Costco has announced that they will be no longer carrying coconut milk from their Thai supplier after a PETA investigation discovered that the company used monkey labor to harvest its coconuts.

Video Produced by: Henry Kueppers

After PETA accused Theppadungporn Coconut Company based in Thailand of using forced monkey labor, Costco has been reported to stop purchasing Chaokoh coconut milk. PETA investigations from their Asia division found that the company is using monkeys at farms and facilities.

Investigators went undercover and documented how monkeys were being cruelly used as labor to produce Chaokoh coconut milk. As reported in the investigation, monkeys are required to pick up around 1,000 coconuts a day on 8 different farms in Thailand. PETA also stated in their report that the monkeys are “forced to perform circus-style shows for tourists,…confined to cages barely larger than their bodies,” and that the monkeys are often, “chained to old tires.”

“One coconut farmer confirmed that when monkeys are terrified and try to defend themselves, handlers may have their teeth pulled out,” PETA news release also stated.

USA Today reported that Theppadungporn, the parent company of Chaokoh coconut milk, shared a copy of their “Monkey-Free Coconut Due Diligence Assessment.” This audit uses a third party to select coconut plantations at random to investigate their use of monkey labour. The report stated that 64 farms, out of Theppadungporn’s 817 coconut farms, were selected randomly to be checked, and concluded that monkeys were not used for coconut harvesting.

“Following the recent news about the use of ‘monkey labour’ in Thailand’s coconut industry, Chaokoh, one of the world’s leaders in coconut milk production, reassures that we do not engage the use of monkey labour in our coconut plantations,” the company stated. The company spoke about memorandums that suppliers have signed to show their understanding of no monkey labor.
It’s kind of hard to believe Chaokoh, after seeing so much evidence that strongly suggests that they are utilizing monkeys in an unfair manner to produce their coconut milk.

 

Since PETA has brought the issue to light, companies have been doing what they can to check their suppliers. Meanwhile, it has caught social media’s attention causing thousands of people to tweet their thoughts on the issue.

Reactions

It’s pretty clear that the internet has strong opinions on the matter as many people have taken to Twitter to comment on the situation. People shared their opinions about some hypocrisy while others just want 2020 to be over.  

Companies Responses

But, how have the companies involved reacted? Have they made any statements?

Costco is just one of the many companies that stopped stocking brands of coconut milk after the PETA allegations were announced. Walgreens, Food Lion, Giant Food, and Stop & Shop have also stopped stocking the coconut milk brands.

Costco’s Vice President of Corporate Food and Sundries, Ken Kimble, wrote in a letter to Newkirk that the wholesaler has started an investigation and their supplier will be verifying that monkeys are not being used for labor.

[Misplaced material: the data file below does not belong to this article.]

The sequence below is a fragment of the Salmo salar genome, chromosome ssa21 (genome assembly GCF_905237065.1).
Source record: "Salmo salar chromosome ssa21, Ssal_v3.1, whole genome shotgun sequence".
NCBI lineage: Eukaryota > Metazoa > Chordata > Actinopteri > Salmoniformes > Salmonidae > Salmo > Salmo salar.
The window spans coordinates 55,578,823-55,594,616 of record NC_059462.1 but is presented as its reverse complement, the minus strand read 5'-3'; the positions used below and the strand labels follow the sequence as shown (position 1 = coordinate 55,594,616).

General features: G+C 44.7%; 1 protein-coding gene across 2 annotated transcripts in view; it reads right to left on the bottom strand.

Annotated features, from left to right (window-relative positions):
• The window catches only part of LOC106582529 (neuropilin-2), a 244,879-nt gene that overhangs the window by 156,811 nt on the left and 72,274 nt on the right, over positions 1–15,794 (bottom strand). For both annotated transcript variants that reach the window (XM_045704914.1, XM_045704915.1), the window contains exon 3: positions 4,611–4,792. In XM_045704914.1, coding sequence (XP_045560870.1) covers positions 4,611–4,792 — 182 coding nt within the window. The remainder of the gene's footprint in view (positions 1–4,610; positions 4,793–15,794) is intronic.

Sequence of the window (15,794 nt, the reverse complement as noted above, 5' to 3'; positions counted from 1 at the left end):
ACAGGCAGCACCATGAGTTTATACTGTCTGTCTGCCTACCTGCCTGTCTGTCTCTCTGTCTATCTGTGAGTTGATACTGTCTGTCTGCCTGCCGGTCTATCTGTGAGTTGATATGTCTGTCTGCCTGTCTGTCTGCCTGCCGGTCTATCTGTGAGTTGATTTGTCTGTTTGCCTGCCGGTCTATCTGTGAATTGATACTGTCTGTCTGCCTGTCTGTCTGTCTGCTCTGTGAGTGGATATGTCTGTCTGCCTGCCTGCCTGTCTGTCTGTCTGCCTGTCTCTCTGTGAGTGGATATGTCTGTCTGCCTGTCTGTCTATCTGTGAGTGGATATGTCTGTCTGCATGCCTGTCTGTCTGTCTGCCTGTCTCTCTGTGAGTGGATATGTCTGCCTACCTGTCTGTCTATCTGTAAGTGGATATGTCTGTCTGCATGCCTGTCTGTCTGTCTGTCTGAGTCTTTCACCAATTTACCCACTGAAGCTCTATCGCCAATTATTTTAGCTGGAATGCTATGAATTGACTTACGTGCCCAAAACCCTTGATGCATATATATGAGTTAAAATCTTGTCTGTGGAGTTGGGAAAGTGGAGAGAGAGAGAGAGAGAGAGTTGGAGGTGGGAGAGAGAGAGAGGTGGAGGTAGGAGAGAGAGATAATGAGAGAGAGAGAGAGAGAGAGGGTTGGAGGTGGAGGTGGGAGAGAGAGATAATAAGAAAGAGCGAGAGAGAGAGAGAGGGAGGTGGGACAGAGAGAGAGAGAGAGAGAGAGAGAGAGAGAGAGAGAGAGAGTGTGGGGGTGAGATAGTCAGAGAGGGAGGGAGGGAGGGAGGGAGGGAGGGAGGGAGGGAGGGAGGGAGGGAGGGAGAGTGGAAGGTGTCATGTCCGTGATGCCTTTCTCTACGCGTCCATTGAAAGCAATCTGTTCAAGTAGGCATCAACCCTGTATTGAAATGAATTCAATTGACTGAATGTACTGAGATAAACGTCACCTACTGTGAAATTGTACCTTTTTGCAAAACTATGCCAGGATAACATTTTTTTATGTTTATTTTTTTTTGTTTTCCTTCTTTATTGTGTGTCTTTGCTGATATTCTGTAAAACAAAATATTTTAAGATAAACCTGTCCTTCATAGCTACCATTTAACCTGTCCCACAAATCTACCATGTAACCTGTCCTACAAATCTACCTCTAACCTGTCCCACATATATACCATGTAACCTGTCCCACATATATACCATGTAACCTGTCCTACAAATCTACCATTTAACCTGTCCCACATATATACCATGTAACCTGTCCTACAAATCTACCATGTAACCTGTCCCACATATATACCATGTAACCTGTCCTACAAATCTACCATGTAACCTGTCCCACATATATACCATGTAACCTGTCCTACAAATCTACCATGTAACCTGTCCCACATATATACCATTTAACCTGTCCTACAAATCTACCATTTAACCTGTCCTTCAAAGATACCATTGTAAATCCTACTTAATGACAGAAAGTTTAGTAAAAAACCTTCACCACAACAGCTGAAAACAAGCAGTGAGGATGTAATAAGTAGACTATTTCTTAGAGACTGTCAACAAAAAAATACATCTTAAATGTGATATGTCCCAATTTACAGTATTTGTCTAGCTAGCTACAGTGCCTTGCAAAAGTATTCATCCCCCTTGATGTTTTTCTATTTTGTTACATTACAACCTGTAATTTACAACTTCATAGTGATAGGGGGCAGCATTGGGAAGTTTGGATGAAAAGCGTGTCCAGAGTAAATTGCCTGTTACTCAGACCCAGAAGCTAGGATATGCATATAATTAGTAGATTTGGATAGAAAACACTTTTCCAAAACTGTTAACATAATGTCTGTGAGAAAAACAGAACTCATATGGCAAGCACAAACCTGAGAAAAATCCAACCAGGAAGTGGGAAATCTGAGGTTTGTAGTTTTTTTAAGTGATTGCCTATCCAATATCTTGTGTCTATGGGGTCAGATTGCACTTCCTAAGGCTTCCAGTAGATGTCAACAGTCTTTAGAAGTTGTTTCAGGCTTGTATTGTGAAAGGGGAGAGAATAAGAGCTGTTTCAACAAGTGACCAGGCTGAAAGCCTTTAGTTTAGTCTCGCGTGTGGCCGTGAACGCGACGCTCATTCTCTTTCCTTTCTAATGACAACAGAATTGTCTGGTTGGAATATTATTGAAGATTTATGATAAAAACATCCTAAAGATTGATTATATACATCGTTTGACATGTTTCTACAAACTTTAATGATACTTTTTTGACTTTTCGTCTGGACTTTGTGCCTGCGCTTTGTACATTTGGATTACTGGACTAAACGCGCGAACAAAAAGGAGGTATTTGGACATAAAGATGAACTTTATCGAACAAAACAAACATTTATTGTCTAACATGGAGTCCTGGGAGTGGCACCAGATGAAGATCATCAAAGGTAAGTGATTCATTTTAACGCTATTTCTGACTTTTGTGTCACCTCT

Ken Kimble wrote, “We have ceased purchasing from our supplier/owner of the brand Chaokoh. We have made it clear to the supplier we do not support the use of monkeys for harvesting and that all harvesting must be done by human labor.”
In the letter, he assured that they will only continue buying once they are confident with the results of the investigation.
Walmart gave a statement to CNN stating, “Walmart is committed to sourcing responsibility and we expect that our suppliers will not tolerate animal abuse of any kind. We will continue to engage with this supplier regarding our expectations, the severity of these allegations and that the supplier will take corrective action if needed.”
Target is also looking into the situation, stating that”we believe in the humane treatment of animals and expect those who do business with us to do the same. We’re looking into Chaokoh’s practices and will determine next steps accordingly.”

Kroger, one of the nation’s largest grocery chain, stated, “Kroger has a longstanding commitment to responsible business practices, including the humane treatment of animals. We have re-engaged our suppliers, as well as other stakeholders, on this issue to re-confirm they are also protecting animal welfare.”

However, this entire investigation has led to a much bigger discussion: determining how we as consumers can choose brands that are ethical and transparent in their business.

Going Forward

Author Adam Bray brought up the point that there are probably hundreds of brands and companies that we use that are possibly unethical. In a tweet he wrote, “I don’t defend the use of captive monkeys–I helped organizations fight it in SE Asia. But I guarantee you nearly every agricultural product you buy from Asia is farmed with “forced” animal labor. It’s how we used to grow everything in this country too.”

It’s troubling to think that the products we depend on could be hurting animals, the environment, or other people. So, what can you do to ensure that you purchase ethical and safe products?

Do some research! Look into your favorite brands and visit their websites or social media. Many times food companies will be transparent and explain the steps of production from start to finish. However, if it becomes difficult to find out more about the company, or they don’t answer the public’s questions, it might be time to switch brands.

Video Created By:
Henry Kueppers